Pre-Independence (1842 – 1959)

1842 – 1871: Education was introduced to Nigeria in 1842 by the Christian missionaries as a means of converting the natives. The Mission solely funded the education it provided for the natives without any help from the colonial government. Up until 1952, the Mission and voluntary agencies funded the education mostly.

1872: The British government took interest in the education provided to the natives and funded the Mission with $1000 later reduced to $330 and further to $30. The money was shared equally among all the Mission schools that operated in Lagos then (Wesleyan Mission, Roman Catholic Mission, Church Mission).

1873: $300 was allocated for the funding of education to be shared among the Mission schools. The money was never paid.

1874 – 1876: $300 was released to the Mission schools yearly.

1882: The British government took more interest in the education sector and focused a lot more on its funding.

1887: The government increased the yearly fund from $300 to $600.

1926: The emergence of the Education Ordinance laid the foundation for Nigeria’s Education System


1962 – 1966: The First National Development Plan; Education accounted for 10% of the total public sector investment and ranked fifth in the sectorial allocation.

1970 – 1974: The Second National Development Plan; Education accounted for 13.5% of the total planned public sector investment. Because much attention was on reconciliation, reconstruction, and rehabilitation after the Civil war, the financial allocation to education had little impact as enrolment at education level had doubled.

1975 – 1980: The Third National Development Plan; Education accounted for 7.5% of the National Capital Expenditure. The position of education sector allocation dropped to fifty.

1981 – 1985: The Fourth National Development Plan; Education had an increased in allocated funds which rose to 17.3% of the National Capital Expenditure.



7% of the national GDP was allocated to education in 2018. When compared with other African states, the percentage is one of the lowest coming from a nation described as the Giant of Africa.

45% of Nigerians population is of the age 15 years and below. 40% of the total population is between the ages 6 – 11years and do not attend any school. Girls from the Northern region comprising of the larger part of the 40%. The estimation amounts to about 4.7 million children eligible for primary education but are not enrolled in any.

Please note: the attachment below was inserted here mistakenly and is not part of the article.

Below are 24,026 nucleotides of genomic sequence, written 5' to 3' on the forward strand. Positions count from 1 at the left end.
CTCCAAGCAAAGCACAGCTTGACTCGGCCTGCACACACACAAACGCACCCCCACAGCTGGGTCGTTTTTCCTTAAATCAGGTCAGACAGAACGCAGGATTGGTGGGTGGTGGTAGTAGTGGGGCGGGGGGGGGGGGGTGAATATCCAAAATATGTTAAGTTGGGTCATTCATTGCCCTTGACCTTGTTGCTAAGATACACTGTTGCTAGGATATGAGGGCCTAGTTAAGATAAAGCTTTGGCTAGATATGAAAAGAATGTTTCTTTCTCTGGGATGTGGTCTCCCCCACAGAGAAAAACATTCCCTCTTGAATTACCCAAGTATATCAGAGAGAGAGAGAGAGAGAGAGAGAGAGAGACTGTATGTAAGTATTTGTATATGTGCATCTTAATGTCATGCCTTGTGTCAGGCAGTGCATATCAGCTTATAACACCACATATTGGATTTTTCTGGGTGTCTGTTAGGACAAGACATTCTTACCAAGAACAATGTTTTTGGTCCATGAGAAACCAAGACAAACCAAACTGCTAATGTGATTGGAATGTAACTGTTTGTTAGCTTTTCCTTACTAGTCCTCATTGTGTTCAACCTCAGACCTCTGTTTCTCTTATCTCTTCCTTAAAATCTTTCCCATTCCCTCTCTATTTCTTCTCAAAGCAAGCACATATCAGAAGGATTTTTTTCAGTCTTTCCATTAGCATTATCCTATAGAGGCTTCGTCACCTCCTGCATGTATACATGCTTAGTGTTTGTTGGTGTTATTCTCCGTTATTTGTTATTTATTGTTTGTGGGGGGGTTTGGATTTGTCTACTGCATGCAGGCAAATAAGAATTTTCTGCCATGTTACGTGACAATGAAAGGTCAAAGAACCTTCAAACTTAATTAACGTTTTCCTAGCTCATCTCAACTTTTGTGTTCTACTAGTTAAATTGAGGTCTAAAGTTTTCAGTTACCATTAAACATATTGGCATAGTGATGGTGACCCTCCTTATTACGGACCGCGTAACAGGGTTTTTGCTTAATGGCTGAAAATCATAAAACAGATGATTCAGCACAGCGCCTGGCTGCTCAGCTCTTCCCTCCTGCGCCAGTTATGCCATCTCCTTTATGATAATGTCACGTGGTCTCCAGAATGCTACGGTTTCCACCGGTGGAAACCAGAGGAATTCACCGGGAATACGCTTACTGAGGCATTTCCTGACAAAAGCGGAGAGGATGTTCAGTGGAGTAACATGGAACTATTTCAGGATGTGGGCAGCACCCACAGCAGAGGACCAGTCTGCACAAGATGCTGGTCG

Because of the large number of students against the thin budget allocated to education, the quality of education is dropping exponentially.


Reference: Matthew I.A. (2016). “Financial Allocation to Education: Trends, Issues, and Ways Forward in Nigeria”. Journal Plus Education, ISSN: 1842-077X, E-ISSN (online) 2068-1151, Vol. XIV, No. 1, pp.227-245.

Central Bank of Nigeria (2015). “Statistical Bulletin and Information”. Abuja Nigeria: Central Bank of Nigeria.

World Bank (2012). “World Bank selected 20 countries annual budgetary allocation to education.” Washington DC: The World Bank.



To paraphrase Hannah Arendt, education is an indispensable means by which children are properly introduced to a complex, multifarious world, the teaching profession is the formalized vehicle by which this introduction is done in a standardized, measurable fashion. Within the context of a civil, organized society, therefore, teachers represent the hope for the continuity of a nation, tasked with making sure that the younger generation is able to cope with the world it will inherit.

Where teachers are not taken care of and properly trained, then, the direct implication is that the very continuity of that social space is threatened. In Nigeria, disdain for the teaching profession has almost become a norm. Teaching is now what people do in order to not just sit at home.

Teachers have to make do with poor remuneration, poor welfare, and poor self-esteem, so much so that even in popular songs, the fate of the teacher is revealed as being an ineligible bachelor, not deserving to marry from the best of families. Worse of all, teachers themselves seem to have accepted, indeed embraced, this scornful treatment. “I am a teacher” has become a most potent incantation for the shirking of (financial) responsibilities.

This situation calls for urgent action, because the threat of discontinuation is even more terrifying for Nigeria. The misplacement of priorities, the veneration of mediocrity, has pushed the country to the edge of a precipice. Something must now be done or, in the future, pundits will be trying to understand how Nigeria became, to use the words of Wole Soyinka, “at best, yet another failed state, (and) at worst, an overcrowded necropolis where the hope of the future lies interred in unmarked graves.” (Opinion, From: The Guardian, May 31, 2018).

We heartily welcome our recent volunteers and wish them a wonderful time with us.The foundation is always open to volunteers to assist in various locations as we continue to spread the outreach and assist children across the country.

If you are interested in volunteering at the Foundation please contact Fademi Ekundayo at or